With terms like Nor’easter (Northeaster) and Polar Vortex peppering the local weather reports, there is little doubt that winter has arrived. Individuals and families can now look forward to long Shabbat evenings inside a warm home, enjoying the soft glow of the Shabbat candles and the delightful smell of chicken soup. When the snow starts falling, however, not everyone wishes to stay tucked up inside their home. Today’s Jewish Treat is dedicated to those who love the snow.
A snowy Saturday seems the perfect opportunity for building forts, snowmen and snowballs. Building and shaping objects out of snow, however, raises numerous questions concerning Shabbat observance that neither the Torah nor the Talmud dealt with specifically. Since the Middle East only experiences occasional snowfall, later rabbinic scholars were left to grapple with the issue. Whether these scholars classified these activities as m’la’chot (creative labor prohibited on Shabbat) under the category of building, gathering, grinding or squeezing (a subcategory of threshing), the most common opinion is that one should not build forts, snowmen or make snowballs on Shabbat. One may, however, technically, use snowballs that were formed before Shabbat. (Keeping in mind, of course, that many people would not appreciate being hit by a snowball!)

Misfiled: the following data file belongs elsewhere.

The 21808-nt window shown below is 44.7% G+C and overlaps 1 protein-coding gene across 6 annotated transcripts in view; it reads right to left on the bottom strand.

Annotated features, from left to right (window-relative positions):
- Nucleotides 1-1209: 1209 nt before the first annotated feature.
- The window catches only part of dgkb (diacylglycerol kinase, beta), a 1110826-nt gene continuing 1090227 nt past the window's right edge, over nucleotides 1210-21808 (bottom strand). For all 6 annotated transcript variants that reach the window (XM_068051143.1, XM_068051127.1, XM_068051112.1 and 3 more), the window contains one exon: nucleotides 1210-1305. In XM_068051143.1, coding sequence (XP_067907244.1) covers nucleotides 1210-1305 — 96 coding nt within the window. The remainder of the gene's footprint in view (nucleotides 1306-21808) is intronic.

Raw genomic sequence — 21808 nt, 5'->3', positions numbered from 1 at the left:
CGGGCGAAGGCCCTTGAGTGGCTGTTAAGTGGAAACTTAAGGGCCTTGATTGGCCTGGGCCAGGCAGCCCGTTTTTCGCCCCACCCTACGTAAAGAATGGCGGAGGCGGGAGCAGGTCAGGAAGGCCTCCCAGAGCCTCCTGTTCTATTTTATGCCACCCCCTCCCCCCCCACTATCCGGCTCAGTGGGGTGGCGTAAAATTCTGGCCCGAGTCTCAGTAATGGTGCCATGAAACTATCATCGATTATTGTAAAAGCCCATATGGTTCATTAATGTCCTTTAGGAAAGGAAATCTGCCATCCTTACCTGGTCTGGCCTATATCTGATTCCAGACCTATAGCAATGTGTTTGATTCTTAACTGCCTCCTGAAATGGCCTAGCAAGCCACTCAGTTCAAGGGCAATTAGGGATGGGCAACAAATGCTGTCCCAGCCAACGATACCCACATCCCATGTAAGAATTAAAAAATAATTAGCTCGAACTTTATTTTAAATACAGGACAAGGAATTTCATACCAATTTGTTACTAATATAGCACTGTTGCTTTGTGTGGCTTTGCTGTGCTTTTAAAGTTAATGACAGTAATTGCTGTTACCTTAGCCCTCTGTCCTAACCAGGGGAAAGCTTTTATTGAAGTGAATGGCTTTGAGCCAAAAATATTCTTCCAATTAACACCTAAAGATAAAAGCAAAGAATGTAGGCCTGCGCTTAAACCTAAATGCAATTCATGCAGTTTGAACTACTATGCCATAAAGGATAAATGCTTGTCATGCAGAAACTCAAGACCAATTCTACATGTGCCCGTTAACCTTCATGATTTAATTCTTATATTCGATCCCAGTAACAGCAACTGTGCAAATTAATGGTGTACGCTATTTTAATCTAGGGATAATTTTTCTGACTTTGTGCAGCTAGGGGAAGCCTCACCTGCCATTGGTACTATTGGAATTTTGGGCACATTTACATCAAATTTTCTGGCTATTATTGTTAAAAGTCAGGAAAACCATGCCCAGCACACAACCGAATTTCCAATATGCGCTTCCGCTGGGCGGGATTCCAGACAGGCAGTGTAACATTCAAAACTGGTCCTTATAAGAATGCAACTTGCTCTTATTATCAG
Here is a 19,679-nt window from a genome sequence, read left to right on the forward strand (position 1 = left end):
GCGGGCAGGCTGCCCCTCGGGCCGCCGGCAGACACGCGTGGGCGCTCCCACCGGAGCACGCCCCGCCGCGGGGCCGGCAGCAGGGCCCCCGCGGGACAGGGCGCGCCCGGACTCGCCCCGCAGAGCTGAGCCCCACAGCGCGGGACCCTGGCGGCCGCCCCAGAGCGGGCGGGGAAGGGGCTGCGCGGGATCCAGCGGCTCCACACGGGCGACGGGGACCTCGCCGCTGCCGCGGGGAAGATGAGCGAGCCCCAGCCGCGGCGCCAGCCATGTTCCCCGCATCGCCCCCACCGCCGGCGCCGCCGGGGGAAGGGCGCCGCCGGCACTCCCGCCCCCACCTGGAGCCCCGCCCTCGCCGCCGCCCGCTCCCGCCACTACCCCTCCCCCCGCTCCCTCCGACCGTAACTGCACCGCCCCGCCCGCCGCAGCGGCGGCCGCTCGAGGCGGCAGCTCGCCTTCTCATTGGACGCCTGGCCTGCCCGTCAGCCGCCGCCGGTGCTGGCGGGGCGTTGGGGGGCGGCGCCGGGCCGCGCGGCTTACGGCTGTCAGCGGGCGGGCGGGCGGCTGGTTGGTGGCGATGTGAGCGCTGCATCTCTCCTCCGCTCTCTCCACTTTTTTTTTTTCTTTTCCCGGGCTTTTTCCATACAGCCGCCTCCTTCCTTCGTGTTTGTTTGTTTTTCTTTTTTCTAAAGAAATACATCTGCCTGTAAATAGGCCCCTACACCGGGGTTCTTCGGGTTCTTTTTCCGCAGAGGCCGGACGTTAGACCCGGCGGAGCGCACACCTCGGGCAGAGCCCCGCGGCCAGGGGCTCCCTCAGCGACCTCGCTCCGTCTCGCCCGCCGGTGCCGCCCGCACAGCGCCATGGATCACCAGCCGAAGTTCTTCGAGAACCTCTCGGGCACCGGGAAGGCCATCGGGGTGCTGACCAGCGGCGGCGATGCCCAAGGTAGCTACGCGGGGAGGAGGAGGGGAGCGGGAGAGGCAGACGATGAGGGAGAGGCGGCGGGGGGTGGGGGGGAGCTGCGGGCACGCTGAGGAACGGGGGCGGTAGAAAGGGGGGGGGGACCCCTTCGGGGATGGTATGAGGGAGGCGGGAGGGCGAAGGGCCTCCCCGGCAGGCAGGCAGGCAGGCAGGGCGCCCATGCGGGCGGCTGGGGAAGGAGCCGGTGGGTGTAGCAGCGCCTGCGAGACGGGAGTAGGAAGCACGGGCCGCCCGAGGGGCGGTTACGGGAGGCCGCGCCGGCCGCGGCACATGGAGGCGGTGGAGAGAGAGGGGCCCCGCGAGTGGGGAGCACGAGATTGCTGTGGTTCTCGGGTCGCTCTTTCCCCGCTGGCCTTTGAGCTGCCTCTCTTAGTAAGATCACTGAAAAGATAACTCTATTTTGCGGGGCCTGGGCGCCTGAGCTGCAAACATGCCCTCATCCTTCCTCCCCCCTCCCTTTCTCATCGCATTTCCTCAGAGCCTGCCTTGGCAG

One of the primary questions that rabbis consider when deciding questions related to snow on Shabbat is whether the snow fell on or before Shabbat. Some rabbinic opinions judge snow that fell on Shabbat to be muktzeh (something one should not move on Shabbat). Others disagree.
This difference of opinion is one major factor in the different rulings on whether one may or may not shovel one’s walkway.* If one is concerned about the dangers of a slippery walkway, almost all opinions allow the use of salt to melt the ice.
*Please consult your local rabbi if you have a question.